The Boy Most Likely To by Huntley Fitzpatrick
Genres: Young Adult, Contemporary
Publication date: August 18, 2015
Publisher: Dial Books
Format: eARC, 432 pages
How I got it: From the publisher
Add it: Goodreads
Buy it: Amazon | Barnes & Noble | iTunes
Tim Mason was The Boy Most Likely To find the liquor cabinet blindfolded, need a liver transplant, and drive his car into a house.
Alice Garrett was The Girl Most Likely To . . . well, not date her little brother’s baggage-burdened best friend, for starters.
For Tim, it wouldn’t be smart to fall for Alice. For Alice, nothing could be scarier than falling for Tim. But Tim has never been known for making the smart choice, and Alice is starting to wonder if the “smart” choice is always the right one. When these two crash into each other, they crash hard.
Then the unexpected consequences of Tim’s wild days come back to shock him. He finds himself in a situation that isn’t all it appears to be, that he never could have predicted . . . but maybe should have.
And Alice is caught in the middle.
I… am really not even sure what to say about this book. I had high expectations for it because of how much I LOVED My Life Next Door. Tim was a complicated guy in that book, but I ultimately liked him. I wanted to see him get a chance to pull his shit together. I got that chance with this book, but it wasn’t at all what I thought it would be. It was angsty and emotional and, honestly, not all that happy most of the time. Both Alice and Tim were dealing with a bunch of messy things. I loved watching things develop between them, though. I just wish there had maybe been a little more romance? I don’t know. I’m conflicted. I had feels but they weren’t the ones I thought I would have.
If I’m honest, I found The Boy Most Likely To overwhelming. I knew Tim had a lot of growing up to do, but after awhile I was ready to yell “Oh come on. Another thing?” as more and more got piled on top of him. The book starts with an ultimatum from his father and then he’s tested in nearly every way possible until the end. It’s not all bad though, even though while I was in it, I felt like it was. Tim comes into his own in this book. So very much so. He’ll never be perfect, but I was moved by how much he’d grown up. He also comes out of it with something very real and unlike anything he’s ever had before, with Alice. So, maybe it wasn’t happy but it was hopeful?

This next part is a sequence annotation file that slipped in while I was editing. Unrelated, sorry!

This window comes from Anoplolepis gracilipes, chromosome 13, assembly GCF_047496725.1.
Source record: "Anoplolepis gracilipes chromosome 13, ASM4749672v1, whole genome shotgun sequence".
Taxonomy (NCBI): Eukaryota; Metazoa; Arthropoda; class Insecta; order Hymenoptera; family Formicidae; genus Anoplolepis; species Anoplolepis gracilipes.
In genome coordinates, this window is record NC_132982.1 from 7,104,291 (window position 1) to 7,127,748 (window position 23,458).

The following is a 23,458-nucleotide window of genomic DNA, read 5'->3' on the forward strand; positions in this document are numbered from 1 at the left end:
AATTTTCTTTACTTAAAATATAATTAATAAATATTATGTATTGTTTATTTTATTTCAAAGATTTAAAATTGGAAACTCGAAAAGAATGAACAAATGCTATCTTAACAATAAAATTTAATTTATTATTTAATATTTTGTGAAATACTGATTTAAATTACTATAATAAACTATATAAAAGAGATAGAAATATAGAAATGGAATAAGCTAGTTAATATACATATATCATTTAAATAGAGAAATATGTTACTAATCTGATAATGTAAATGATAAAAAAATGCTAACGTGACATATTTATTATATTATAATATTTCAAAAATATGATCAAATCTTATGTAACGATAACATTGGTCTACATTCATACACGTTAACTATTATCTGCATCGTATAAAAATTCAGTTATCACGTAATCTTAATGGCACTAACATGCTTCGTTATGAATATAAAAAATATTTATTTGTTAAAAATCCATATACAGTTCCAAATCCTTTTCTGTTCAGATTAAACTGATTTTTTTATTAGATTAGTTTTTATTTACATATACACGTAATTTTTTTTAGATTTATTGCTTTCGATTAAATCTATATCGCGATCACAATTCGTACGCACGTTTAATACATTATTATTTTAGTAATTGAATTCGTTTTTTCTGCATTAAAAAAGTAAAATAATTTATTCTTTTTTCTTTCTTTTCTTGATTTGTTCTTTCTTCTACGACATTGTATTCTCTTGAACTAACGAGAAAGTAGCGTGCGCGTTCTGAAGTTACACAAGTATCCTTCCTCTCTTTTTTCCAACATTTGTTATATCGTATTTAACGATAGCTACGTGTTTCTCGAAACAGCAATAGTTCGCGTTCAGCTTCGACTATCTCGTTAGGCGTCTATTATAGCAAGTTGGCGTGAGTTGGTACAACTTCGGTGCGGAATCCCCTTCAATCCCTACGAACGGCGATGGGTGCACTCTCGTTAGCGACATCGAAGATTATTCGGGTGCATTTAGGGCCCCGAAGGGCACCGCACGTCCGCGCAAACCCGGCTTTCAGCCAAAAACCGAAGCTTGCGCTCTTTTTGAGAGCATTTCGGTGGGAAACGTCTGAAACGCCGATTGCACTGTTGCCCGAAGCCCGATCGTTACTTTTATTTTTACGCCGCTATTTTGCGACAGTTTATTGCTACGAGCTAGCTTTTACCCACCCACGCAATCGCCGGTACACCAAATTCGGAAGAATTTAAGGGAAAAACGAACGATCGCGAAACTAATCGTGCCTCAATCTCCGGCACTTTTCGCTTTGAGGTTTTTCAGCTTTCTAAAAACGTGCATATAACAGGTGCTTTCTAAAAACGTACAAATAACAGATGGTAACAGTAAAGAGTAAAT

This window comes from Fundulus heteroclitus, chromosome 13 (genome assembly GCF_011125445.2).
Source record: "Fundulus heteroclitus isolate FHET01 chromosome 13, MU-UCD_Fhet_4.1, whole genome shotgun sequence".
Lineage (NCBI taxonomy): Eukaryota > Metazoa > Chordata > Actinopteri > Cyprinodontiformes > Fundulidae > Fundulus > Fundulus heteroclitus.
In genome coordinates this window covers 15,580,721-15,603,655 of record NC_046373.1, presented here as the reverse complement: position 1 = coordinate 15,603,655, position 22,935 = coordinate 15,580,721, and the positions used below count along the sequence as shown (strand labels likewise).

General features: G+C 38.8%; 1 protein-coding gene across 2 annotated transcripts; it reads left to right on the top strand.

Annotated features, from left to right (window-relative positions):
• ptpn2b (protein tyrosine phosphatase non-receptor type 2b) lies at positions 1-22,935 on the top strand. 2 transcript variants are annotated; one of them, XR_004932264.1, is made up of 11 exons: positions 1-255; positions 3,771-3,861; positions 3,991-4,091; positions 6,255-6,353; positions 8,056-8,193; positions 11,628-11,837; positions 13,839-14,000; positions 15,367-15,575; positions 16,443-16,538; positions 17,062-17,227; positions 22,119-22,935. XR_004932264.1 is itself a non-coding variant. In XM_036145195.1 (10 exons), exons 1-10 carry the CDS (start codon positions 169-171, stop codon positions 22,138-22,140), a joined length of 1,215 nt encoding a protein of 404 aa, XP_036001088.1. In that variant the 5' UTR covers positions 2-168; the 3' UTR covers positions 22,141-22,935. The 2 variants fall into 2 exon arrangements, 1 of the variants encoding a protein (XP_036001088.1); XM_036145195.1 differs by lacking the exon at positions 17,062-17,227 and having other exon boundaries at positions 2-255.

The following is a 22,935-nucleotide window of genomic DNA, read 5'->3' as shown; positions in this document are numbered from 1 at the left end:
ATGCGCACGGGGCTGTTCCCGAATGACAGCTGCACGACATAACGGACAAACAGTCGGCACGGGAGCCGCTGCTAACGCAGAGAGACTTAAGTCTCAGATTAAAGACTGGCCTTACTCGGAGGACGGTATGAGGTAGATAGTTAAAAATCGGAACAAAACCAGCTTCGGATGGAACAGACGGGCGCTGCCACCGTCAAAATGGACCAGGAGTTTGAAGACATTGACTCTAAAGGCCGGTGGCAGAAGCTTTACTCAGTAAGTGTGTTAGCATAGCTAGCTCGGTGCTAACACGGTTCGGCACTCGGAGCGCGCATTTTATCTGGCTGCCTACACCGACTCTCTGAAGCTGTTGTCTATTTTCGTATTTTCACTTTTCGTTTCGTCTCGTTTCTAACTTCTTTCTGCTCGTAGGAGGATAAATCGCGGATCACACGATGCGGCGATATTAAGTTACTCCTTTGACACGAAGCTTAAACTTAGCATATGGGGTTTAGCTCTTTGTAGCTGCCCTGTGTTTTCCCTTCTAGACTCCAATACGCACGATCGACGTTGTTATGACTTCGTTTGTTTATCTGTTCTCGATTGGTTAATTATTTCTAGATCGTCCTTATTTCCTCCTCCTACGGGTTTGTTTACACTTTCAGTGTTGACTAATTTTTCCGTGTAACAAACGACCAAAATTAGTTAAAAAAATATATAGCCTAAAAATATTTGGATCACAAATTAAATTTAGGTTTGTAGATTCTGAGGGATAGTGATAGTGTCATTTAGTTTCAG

Alice was a tough cookie in My Life Next Door, so I wasn’t really sure how I’d feel about her while reading this book. I quickly grew to have a whole new appreciation for all the things she was doing for herself and her family. She really was the rock, the second mother, to her clan. And all that while trying to better herself and follow her own dreams. Her past wasn’t quite as colorful as Tim’s, but she definitely never had luck in love. Until now, perhaps?
One thing that can’t be denied is just how much I flipping love the Garretts. They are, without a doubt, one of my favorite families in books. They each have such strong personalities and I was grateful for them providing much needed comic relief (and straight up heartwarming) moments during this book. I love Patsy. She’s about the cutest little thing ever, Hon. (Squees.) Their family might be large and complicated, at times, but they’ve got each other and that’s pretty damn perfect. I loved how they welcomed Tim into the fold, too. With them in his corner, he was bound to come out on top.
It wasn’t that I didn’t like the book. It’s just that it wasn’t what I thought it would be. It was still beautifully-written and did have some great sweet, funny and emotional moments amongst the more serious ones. There was tons of character growth for both Tim and Alice. The romance that was there was sweet and real. I’m rounding this up to 4 stars from the 3.5 I want to give it because I think it’s better than a 3 star read, even if it isn’t the book I thought I’d be reading.
I received a copy of this book from the publisher in exchange for an honest review.